Should a Fallen Pastor Ever be Restored to Ministry?

Evangelicalism has seen no shortage of men who have disqualified themselves from the office of elder/pastor. The niche market for building Christian brands and ministerial platforms often proves disastrous to the souls of the leaders behind them, yet sadly, even more disastrous for those whom they leave in their wake. The communities under their headship are far more than wounded – they are those whom were battered by the very same ones called to shepherd them and protect them. Some sought selfish gain through vain ambition whilst others have fleeced the flock through sexual infidelity.

Oftentimes, these are the same men who, upon being caught in flagrant sin, are called to step down and submit to the biblical process of discipline and restoration. Many then make teary-eyed announcements about finally recognizing the weight of their sin (now that it is in the open, of course) and how this [sic] tragedy has brought them to a greater depth and maturity, as the gospel is now shining more brightly than it ever has before. All the while, some of the bigger names in Evangelical circles assure the Christian world that they are on the path of repentance.

Sadly, past precedent has often revealed this to not be the case, as the leader in question eschews legitimate accountability and doubles down on cheap grace, as if to say sin has no lasting consequences. In other churches, there is no real, biblical process of restoration and repentance outlined, so they simply usher the fallen leader back into a position once the publicity dies down. In other cases still, the timeline of restoration is as quick as possible – and far too often I fear it is so their ministerial brand doesn’t lose its luster and they remain relevant.

The problems indicative of this are many, in that the office of pastor/elder has had the bar set so low by Evangelical Christians that the office has long been profaned. If some of these men were never qualified to hold this high office prior to being established as a leader, is it any wonder they go out with a thunderous bang?

A Call for Basic Discernment

It seems we have failed to draw a distinction between the biblical process of restoration into the covenant community and restoration to ministry. These are two drastically different things and the latter, in many cases, simply cannot be done if the church is to remain faithful to Christ and guard the sheep. We would not question whether or not a nursery worker should be restored to caring for infants if they were found to have shaken a baby. We would make exceptions for some forms of negligence, yet if the problem were persistent, it is doubtful that the nursery worker would be allowed to handle something of such value. Do we genuinely think souls are less precious in the sight of God than an infant is to her mother?

However, we must remain a people of forgiveness, in that we exercise and extend it to any who seek it because it reflects a genuine understanding of the gospel and how we’ve been forgiven. Yet this does not indicate we act as fools and do not exercise discernment. If a man stole from me, I would certainly forgive him – yet I do not leave him alone with my possessions unless the bond of trust has been re-established. If my wife cheated on me, I would be called to forgive her – yet I would not be wise if I raised no concerns if she were to get dressed up and tell me she just wanted to go grocery shopping at 11:00 PM.

So too, we do not extend blind trust to leaders who have proven themselves disqualified. In many cases, especially if we look at the actions of some of the men who have recently fallen in the pastoral office, we would be foolish to extend the office to someone who so willingly squandered his reputation and forsaken his calling. Contrary to the Biblical evidence, churches are far too willing to readmit a fallen leader to a position of authority. There is simply no Biblical evidence that some counseling and a small period of time away from the public eye is good practice for establishing the fallen pastor back to leadership.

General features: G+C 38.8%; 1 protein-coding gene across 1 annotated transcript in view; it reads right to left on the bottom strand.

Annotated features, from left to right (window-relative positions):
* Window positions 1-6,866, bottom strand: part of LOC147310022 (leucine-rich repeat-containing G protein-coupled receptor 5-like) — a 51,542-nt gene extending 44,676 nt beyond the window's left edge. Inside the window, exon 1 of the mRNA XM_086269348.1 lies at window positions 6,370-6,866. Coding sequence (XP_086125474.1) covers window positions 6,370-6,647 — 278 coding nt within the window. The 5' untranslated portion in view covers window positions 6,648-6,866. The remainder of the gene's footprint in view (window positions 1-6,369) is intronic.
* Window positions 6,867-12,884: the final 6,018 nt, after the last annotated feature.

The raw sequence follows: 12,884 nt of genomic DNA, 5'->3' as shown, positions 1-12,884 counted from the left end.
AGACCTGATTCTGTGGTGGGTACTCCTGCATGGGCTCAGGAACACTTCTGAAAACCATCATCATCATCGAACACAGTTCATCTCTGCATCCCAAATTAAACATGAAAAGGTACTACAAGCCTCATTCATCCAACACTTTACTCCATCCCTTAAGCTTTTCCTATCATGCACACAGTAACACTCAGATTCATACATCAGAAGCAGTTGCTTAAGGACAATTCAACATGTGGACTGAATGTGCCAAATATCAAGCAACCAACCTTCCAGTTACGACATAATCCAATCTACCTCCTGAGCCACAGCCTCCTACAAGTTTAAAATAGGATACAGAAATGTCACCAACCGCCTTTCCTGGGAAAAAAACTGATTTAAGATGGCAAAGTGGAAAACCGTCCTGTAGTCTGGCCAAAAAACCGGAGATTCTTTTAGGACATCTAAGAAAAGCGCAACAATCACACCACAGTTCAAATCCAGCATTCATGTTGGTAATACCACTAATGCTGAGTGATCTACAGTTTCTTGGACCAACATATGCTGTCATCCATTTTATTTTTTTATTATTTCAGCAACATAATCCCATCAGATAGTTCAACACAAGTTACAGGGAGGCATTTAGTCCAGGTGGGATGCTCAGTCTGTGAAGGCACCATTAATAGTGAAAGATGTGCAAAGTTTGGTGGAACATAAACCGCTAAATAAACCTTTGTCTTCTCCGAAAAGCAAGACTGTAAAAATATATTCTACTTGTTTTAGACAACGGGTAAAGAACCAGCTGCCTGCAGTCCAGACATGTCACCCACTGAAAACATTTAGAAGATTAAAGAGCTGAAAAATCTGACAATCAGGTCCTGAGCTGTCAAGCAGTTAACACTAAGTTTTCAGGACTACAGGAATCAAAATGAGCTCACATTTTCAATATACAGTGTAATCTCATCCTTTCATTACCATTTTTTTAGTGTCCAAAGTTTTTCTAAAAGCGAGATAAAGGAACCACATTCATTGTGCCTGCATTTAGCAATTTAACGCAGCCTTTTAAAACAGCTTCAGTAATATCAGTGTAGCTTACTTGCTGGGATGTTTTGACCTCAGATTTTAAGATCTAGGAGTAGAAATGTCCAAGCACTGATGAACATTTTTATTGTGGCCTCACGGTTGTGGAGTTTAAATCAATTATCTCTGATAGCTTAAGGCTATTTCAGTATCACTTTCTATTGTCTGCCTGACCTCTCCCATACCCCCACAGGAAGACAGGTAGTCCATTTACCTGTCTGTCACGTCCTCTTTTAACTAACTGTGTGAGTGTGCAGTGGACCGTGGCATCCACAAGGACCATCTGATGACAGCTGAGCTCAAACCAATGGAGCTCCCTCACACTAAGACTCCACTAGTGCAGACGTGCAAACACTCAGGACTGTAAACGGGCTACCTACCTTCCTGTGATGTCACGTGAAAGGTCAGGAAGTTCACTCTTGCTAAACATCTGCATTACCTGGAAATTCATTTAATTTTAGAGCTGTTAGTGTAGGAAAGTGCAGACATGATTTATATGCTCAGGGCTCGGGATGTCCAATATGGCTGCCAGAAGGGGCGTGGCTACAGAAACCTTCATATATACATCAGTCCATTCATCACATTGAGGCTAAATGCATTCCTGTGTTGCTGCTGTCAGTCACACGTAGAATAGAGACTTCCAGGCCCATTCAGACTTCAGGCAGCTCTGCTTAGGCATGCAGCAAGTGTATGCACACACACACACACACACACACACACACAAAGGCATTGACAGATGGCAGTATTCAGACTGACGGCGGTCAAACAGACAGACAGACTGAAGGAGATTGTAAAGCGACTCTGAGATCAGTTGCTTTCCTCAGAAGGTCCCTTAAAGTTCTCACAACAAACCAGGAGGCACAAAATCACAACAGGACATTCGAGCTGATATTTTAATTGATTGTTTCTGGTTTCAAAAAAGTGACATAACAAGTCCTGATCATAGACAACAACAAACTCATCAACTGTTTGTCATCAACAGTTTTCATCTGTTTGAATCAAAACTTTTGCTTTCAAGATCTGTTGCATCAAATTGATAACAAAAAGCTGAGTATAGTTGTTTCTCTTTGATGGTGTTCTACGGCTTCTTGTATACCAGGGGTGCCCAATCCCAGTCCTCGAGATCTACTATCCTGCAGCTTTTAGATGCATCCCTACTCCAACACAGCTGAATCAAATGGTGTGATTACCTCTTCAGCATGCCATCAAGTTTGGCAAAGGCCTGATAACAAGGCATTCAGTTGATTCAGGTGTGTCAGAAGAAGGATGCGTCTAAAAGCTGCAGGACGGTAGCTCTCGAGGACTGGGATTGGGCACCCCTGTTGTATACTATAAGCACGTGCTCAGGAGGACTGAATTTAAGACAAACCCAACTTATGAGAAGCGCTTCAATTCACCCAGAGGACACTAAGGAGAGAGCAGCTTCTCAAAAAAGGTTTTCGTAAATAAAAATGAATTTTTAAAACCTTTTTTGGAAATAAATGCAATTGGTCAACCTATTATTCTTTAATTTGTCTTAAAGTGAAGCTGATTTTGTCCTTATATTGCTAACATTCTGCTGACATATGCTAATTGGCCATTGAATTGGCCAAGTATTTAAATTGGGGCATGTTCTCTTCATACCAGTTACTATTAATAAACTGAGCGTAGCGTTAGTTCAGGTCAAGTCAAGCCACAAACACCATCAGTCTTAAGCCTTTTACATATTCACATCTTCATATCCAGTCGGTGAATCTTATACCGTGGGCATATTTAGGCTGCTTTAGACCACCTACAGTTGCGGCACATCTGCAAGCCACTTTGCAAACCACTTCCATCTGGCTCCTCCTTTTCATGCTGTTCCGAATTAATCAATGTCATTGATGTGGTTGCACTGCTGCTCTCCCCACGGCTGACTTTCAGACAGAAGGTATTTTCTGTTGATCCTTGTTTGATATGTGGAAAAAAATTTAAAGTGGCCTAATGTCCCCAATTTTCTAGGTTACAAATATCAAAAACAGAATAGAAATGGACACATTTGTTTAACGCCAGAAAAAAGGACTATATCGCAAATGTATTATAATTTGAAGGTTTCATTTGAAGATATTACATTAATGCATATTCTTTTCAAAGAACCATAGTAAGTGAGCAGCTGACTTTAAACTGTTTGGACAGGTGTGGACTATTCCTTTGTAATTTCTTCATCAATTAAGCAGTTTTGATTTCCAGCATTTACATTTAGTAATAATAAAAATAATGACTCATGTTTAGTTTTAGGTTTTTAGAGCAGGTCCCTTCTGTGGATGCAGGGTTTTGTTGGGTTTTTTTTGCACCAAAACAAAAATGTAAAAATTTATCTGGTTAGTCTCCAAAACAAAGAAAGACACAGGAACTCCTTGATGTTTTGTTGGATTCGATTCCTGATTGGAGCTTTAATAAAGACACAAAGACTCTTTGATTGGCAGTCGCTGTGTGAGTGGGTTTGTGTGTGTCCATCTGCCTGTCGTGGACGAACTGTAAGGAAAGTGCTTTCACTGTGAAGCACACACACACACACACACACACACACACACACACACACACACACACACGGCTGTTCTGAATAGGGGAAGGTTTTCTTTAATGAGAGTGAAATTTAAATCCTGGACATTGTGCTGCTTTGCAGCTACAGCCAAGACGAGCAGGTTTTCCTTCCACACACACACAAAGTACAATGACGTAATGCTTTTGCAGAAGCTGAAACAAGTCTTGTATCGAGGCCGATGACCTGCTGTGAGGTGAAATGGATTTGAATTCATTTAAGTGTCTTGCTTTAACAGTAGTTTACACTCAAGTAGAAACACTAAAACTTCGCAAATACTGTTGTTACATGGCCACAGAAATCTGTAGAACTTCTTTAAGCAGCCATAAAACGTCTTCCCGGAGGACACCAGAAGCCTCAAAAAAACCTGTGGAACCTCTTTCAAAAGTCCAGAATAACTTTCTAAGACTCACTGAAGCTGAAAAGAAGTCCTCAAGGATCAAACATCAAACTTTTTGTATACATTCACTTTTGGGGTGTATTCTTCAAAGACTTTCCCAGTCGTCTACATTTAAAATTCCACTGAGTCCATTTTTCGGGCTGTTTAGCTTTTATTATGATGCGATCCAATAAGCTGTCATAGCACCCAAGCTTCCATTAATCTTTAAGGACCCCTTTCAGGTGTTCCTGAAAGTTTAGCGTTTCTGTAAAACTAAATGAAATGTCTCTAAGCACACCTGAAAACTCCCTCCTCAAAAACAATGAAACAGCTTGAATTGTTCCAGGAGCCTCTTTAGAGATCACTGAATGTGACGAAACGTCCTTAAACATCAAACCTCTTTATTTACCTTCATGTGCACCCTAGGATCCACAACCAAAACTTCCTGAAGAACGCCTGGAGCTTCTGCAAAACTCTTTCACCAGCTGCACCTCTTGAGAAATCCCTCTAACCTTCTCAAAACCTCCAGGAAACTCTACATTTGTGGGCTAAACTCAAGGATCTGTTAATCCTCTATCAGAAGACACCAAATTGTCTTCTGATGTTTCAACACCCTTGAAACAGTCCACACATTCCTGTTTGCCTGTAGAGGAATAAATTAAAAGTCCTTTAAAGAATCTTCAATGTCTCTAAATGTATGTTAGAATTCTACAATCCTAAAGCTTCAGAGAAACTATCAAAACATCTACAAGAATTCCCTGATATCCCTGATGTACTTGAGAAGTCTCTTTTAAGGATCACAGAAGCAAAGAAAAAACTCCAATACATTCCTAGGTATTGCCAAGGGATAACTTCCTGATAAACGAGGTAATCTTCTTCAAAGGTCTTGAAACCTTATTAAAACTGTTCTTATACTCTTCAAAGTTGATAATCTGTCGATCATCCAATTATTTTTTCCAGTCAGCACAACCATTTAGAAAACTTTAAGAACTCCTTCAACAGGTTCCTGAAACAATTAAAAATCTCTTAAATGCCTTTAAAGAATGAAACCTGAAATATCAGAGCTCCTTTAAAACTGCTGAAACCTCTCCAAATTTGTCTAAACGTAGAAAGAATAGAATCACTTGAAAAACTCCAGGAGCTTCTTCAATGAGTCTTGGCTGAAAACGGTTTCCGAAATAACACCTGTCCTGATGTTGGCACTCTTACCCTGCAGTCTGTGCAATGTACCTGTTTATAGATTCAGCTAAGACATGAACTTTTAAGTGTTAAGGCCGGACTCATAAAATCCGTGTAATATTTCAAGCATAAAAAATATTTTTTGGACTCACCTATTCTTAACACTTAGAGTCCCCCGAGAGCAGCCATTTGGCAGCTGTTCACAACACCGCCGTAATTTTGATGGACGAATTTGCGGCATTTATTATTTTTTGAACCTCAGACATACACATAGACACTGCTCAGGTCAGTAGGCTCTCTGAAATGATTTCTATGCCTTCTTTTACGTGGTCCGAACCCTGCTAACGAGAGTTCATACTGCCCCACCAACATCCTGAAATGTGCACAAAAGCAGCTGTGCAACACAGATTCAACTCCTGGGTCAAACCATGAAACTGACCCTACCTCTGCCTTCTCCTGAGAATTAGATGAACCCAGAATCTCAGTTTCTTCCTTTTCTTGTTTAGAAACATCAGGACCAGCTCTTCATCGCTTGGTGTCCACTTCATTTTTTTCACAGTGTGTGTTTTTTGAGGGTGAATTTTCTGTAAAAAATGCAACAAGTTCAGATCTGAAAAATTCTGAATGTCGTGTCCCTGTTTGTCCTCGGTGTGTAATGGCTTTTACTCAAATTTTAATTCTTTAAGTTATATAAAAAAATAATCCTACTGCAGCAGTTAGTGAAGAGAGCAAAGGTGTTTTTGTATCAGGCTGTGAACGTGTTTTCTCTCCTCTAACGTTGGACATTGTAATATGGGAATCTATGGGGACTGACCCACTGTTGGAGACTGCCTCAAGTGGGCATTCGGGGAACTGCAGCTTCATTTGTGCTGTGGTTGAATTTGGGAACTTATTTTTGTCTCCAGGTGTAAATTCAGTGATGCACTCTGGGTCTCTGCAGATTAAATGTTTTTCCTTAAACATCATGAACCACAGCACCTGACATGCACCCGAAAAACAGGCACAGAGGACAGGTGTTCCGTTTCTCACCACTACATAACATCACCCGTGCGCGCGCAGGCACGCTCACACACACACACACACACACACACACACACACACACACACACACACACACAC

To the contrary, there is ample evidence that suggests fallen leaders ought to be subject to a lengthy period of testing on all fronts to ensure he meets the criteria outlined in Scripture. On the basis of these qualifications, some will never be able to lead again. This is proper and right – as they should not have so cavalierly dismissed the seriousness of the task previously, but more importantly, they stood with the knowledge that their primary task is to make much of Christ and their life down for the sheep.

Is Disqualification from Ministry Permanent?

We ought to be extremely hesitant in this exercise, as Paul himself had no issues making his body his slave so that when he finished preaching, he would not be disqualified (1 Cor. 9:27). The context from verse 24 on speaks to the nature of one who competes in a manner befitting the race so that they might win an imperishable crown, to which he uses himself as an example. Thus, Paul’s reference here are his own pastoral qualifications, both moral and doctrinal.

When he speaks of this disqualification, he presents it in language that marks a future, conditional event, which would seem to indicate a matter of permanence to that disqualification. This would indicate that what Paul has in mind here is an eschatological judgment, and this is also evidenced in other such Pauline metaphors within Scripture (1 Tim. 6:12; 2 Tim. 4:7; Gal. 2:2) with an eye toward endurance in these things (1 Tim. 6:11; 2 Tim. 3:10) so that they might receive the crown of life (1 Cor. 9:25; Ja. 1:12).

This would bolster the Apostle James’ conclusion that few should teach, for they incur stricter judgment (Ja. 3:1), Paul’s own conclusion that the elder/pastor is apt to teach (2 Tim. 2:24), as well as his commendation to young Timothy to watch his life and doctrine closely (1 Tim. 4:16) – so that in perseverance in these things, he will save himself and his hearers.